Feisty young French woman charms brooding beast
Disney’s “Beauty and the Beast” director Joe Minutillo, choreographer Debbie Rosche, Emily Behny (Belle) and Loren Christopher (the Beast) pose between rehearsals. The Gateway production is opening at Patchogue Theatre for the Performing Arts on Dec. 14.

ADV/Leuzzi

Feisty young French woman charms brooding beast

Story By: LINDA LEUZZI
12/6/2018


 

Emily Behny, who played Belle in the national tour of Disney’s “Beauty and the Beast,” was 23 when nominated for the Helen Hayes Award, a prestigious theatre accolade that recognizes performances in the Washington, D.C. area. It was a pretty heady moment, she admits. Behny will reprise her touring role in The Gateway’s production at Patchogue Theatre for the Performing Arts Dec. 14-30.

So will Loren Christopher as the Beast. He’s already emoted as the prince cursed to live in an animal-like body for The Gateway (2013), an interesting stretch, as he has played handsome leads like Tony in “West Side Story” and Chris in the national tour of “Miss Saigon.”

Behny, Christopher, director Joseph Minutillo and choreographer Debbie Rosche spoke to the Long Island Advance during a lunch break from rehearsals last week. 

“Belle is strong-willed, feisty and stands up for what she believes in,” said Behny of the inner strengths that resonate with her persona. “She also puts others’ needs before her own. These are the characteristics I admire and would hope to emulate.”

Would Belle be the type to call her senator, as Behny says she does on her website?

“Absolutely,” she replied without a second thought. “She’d be at the Women’s March. She’d be on the town council.”

Christopher, who originally hails from Colorado, was asked about that wide comparison between heartthrob roles and, well, being beastly. 

“That was super difficult,” he admitted. “The song was coming out well in audition and the scene was working well, but it needed movement. So I did research on how animals move and ultimately grabbed towels, wrapped myself in several and tromped around for hours, a kind of, ‘if you were cursed and had to carry that extra bulk around, how would you feel?’”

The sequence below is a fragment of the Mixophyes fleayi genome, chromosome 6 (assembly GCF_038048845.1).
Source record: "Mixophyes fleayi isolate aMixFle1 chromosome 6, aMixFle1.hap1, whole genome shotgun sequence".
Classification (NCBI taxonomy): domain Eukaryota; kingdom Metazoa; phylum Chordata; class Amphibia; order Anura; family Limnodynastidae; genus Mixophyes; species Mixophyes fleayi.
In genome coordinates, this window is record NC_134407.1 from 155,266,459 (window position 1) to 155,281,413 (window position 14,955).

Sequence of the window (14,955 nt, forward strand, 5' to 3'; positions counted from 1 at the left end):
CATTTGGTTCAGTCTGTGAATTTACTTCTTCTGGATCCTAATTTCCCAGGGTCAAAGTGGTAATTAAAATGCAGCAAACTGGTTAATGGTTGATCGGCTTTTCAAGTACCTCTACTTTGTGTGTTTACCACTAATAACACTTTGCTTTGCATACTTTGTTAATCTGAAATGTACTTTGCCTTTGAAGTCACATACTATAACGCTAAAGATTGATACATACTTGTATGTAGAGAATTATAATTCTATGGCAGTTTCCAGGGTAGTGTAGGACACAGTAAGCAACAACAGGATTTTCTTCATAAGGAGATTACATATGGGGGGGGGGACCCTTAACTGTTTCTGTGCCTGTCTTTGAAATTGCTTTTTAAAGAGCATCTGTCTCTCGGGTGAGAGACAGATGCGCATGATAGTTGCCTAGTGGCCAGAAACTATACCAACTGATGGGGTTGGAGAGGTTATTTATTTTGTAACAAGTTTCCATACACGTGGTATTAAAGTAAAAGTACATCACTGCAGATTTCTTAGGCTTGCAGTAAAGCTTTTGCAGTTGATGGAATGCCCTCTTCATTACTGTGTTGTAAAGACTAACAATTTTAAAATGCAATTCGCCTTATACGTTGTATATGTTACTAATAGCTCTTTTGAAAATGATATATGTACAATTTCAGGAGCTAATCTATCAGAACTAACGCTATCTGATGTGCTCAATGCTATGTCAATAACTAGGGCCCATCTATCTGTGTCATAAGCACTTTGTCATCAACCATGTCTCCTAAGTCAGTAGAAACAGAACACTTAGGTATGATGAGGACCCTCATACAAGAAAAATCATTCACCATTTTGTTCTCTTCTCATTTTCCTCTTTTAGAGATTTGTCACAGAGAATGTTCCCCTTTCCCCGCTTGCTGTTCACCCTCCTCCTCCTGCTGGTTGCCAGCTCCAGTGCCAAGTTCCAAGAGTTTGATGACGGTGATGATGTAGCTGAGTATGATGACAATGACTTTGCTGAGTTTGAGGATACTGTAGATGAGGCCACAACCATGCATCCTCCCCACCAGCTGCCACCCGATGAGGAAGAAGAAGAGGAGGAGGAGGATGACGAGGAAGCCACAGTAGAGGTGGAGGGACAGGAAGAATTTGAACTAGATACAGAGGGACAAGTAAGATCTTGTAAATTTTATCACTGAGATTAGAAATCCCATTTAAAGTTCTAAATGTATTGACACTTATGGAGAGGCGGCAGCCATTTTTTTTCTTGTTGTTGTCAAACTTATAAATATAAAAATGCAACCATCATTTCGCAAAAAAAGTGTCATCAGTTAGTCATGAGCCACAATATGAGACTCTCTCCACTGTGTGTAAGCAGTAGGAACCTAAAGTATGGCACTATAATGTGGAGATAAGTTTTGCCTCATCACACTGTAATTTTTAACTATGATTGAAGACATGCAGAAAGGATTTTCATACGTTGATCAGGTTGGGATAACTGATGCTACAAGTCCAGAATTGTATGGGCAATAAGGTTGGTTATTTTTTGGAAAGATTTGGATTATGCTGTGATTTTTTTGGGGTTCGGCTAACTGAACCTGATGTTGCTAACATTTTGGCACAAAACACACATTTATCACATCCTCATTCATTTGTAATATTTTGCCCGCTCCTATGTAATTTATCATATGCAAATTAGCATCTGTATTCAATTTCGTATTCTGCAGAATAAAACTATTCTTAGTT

Then there’s the face. It takes up to two hours, sometimes more, to make up for the role.

“It’s a whole process,” explained Christopher. “Gateway has a great network of makeup artists and a strong attention to detail.” 

“They take a whole mold of his face [to get the right fit],” Minutillo explained.  

Christopher, who was raised as a Mennonite, is skilled at dialects. He tackled languages early in school and was able to easily manipulate sounds. At New Jersey City University, in a now defunct conservatory program where major coaches from places like Berkeley were tapped, some of his accents were perfected. He can do German, Irish, Midwest, New York, Scottish, Southern.

As for the Beast, “the voice is … beast,” he laughed.

The set itself is considered a star. “It’s the crown jewel of Gateway,” reported Scot Allan, Gateway’s director of development and public relations, who said it was acquired in 2000 and rented out regularly because of its exquisite details.

“It’s magical,” said Minutillo. “They didn’t have enough room to present it at The Gateway because the set continues over the seats; that’s why it’s being staged at the Patchogue Theatre.”